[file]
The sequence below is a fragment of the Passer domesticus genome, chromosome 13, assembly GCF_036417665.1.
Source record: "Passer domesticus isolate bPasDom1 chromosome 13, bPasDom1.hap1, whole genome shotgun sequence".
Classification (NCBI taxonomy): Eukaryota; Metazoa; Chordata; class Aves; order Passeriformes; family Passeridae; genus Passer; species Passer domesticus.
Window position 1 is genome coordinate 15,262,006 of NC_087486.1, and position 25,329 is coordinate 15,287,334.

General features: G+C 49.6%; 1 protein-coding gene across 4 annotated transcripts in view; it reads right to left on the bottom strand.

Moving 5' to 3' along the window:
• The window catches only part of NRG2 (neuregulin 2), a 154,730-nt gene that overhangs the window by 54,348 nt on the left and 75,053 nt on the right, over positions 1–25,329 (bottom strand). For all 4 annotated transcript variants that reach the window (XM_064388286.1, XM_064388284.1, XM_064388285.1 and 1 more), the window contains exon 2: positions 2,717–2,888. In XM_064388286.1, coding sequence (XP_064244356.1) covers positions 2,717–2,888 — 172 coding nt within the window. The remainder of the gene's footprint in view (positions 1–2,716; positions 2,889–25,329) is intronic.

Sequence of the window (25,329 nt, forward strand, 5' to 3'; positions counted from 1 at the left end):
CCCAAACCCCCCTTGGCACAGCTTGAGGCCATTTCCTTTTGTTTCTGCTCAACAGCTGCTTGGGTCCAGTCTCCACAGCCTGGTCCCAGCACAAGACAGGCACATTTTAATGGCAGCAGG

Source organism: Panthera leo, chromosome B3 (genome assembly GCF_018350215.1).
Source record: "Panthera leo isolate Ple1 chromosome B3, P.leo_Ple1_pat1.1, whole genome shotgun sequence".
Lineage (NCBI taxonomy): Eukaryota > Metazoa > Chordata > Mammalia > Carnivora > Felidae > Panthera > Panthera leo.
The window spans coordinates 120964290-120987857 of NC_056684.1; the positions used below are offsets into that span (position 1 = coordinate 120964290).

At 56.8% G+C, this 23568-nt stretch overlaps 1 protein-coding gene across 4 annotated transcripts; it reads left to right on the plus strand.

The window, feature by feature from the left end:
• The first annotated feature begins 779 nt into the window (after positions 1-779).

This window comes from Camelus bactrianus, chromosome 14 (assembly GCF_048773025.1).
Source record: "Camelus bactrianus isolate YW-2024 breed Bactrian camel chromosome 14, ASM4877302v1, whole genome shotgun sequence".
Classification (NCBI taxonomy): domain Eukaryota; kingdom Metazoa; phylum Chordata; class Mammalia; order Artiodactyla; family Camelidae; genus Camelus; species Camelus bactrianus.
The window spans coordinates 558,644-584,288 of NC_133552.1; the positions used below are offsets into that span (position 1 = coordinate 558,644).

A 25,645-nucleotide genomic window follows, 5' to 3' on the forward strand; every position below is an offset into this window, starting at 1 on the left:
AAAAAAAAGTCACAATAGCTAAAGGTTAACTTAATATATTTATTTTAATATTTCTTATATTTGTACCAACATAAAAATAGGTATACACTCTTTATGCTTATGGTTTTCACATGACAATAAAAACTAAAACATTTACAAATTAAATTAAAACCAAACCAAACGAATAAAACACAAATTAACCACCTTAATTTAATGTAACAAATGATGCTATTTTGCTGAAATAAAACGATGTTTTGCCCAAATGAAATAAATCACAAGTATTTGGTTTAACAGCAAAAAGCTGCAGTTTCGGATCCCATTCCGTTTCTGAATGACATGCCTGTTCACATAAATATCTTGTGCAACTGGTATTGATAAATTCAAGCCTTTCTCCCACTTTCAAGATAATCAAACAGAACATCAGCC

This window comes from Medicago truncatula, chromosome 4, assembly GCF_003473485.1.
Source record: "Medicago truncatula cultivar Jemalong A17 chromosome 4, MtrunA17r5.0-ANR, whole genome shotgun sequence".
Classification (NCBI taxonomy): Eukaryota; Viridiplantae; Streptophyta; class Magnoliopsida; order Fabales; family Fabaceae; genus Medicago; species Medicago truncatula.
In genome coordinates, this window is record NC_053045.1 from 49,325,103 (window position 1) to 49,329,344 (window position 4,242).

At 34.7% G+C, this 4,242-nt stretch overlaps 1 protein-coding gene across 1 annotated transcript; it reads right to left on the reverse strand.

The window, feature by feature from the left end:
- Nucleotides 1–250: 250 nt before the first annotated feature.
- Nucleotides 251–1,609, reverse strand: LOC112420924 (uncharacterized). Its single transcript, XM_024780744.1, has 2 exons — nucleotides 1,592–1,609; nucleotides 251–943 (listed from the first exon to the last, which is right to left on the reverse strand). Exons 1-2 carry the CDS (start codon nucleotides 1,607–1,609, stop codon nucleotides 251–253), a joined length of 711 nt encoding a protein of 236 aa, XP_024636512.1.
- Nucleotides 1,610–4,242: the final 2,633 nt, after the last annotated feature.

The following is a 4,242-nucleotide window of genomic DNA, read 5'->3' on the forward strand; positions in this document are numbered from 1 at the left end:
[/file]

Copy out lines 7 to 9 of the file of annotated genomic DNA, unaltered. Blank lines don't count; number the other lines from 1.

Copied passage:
• The window catches only part of NRG2 (neuregulin 2), a 154,730-nt gene that overhangs the window by 54,348 nt on the left and 75,053 nt on the right, over positions 1–25,329 (bottom strand). For all 4 annotated transcript variants that reach the window (XM_064388286.1, XM_064388284.1, XM_064388285.1 and 1 more), the window contains exon 2: positions 2,717–2,888. In XM_064388286.1, coding sequence (XP_064244356.1) covers positions 2,717–2,888 — 172 coding nt within the window. The remainder of the gene's footprint in view (positions 1–2,716; positions 2,889–25,329) is intronic.

Sequence of the window (25,329 nt, forward strand, 5' to 3'; positions counted from 1 at the left end):
CCCAAACCCCCCTTGGCACAGCTTGAGGCCATTTCCTTTTGTTTCTGCTCAACAGCTGCTTGGGTCCAGTCTCCACAGCCTGGTCCCAGCACAAGACAGGCACATTTTAATGGCAGCAGG